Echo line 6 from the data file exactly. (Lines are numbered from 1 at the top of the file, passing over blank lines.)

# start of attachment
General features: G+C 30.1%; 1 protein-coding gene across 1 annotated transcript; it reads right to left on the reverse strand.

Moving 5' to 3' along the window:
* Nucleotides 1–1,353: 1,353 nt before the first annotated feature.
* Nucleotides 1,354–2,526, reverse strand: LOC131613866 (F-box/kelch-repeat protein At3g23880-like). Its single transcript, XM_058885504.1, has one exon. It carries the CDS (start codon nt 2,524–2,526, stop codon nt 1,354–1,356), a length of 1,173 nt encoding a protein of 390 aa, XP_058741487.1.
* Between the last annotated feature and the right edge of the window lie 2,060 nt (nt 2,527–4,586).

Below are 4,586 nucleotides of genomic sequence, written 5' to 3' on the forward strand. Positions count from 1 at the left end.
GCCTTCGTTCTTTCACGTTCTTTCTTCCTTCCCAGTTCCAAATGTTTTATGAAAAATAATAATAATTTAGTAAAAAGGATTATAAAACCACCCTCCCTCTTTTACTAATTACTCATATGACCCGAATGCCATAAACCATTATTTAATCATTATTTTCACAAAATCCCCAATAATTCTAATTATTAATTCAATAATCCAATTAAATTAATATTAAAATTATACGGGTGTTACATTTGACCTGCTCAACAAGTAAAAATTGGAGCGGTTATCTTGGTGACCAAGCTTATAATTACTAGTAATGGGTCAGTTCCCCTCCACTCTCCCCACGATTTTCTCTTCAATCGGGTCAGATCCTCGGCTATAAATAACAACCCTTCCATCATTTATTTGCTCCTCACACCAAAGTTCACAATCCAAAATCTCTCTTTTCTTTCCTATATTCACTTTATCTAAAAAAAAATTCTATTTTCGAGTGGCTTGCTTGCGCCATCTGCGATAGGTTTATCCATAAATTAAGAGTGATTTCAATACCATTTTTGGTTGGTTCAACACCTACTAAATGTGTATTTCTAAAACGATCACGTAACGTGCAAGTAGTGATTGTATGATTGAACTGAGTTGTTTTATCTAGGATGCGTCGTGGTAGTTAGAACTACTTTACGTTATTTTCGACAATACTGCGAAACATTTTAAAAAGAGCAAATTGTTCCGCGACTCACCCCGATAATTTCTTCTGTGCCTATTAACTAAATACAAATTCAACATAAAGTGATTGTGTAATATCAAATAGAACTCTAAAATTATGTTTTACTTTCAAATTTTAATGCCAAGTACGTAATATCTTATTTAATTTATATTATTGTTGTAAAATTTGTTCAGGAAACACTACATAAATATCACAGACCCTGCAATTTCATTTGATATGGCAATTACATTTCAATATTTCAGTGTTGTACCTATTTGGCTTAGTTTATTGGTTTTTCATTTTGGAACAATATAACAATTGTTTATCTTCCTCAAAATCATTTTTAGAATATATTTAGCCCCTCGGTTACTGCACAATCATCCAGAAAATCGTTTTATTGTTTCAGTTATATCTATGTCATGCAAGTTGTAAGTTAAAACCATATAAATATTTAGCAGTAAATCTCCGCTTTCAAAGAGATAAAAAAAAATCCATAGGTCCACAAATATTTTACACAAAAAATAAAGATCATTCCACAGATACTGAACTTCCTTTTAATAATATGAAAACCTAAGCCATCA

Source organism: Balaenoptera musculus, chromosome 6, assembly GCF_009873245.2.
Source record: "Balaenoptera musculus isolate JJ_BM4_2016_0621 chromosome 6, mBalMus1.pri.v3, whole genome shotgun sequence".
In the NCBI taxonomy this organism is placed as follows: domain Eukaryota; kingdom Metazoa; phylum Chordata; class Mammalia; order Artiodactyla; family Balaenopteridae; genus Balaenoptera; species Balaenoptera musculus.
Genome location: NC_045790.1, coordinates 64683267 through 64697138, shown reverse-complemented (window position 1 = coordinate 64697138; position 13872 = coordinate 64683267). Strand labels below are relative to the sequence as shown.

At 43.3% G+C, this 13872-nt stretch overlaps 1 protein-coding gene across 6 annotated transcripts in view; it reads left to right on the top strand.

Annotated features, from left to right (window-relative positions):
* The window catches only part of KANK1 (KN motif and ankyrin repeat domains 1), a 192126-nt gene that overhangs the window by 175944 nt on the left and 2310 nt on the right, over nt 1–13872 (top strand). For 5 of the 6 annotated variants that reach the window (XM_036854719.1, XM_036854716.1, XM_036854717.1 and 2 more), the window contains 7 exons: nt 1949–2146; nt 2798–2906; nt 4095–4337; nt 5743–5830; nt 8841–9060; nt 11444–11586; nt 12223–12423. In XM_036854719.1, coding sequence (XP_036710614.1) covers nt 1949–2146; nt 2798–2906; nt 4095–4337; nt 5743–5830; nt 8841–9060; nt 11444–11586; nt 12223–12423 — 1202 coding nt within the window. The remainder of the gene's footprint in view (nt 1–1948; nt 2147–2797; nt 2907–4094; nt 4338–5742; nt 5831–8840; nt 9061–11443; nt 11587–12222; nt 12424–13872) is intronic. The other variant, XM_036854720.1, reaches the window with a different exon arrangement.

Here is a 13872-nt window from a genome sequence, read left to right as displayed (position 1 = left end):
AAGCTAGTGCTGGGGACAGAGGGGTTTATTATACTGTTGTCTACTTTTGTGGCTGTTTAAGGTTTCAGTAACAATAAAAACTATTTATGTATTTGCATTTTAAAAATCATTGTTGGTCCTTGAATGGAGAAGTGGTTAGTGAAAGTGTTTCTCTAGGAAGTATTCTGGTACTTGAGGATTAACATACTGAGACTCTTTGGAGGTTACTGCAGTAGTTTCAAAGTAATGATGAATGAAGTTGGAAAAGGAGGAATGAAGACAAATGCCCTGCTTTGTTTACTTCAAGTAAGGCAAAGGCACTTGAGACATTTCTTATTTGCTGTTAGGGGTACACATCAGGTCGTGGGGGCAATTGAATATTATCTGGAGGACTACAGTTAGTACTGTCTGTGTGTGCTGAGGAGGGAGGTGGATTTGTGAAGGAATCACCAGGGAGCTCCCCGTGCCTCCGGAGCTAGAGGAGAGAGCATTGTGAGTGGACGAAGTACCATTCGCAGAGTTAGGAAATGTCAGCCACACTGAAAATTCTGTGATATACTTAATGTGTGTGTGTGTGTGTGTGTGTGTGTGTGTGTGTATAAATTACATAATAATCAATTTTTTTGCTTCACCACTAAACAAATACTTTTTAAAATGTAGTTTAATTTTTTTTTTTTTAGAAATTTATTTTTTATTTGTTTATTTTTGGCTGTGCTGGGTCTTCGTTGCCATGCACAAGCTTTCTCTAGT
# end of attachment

Below are 4,586 nucleotides of genomic sequence, written 5' to 3' on the forward strand. Positions count from 1 at the left end.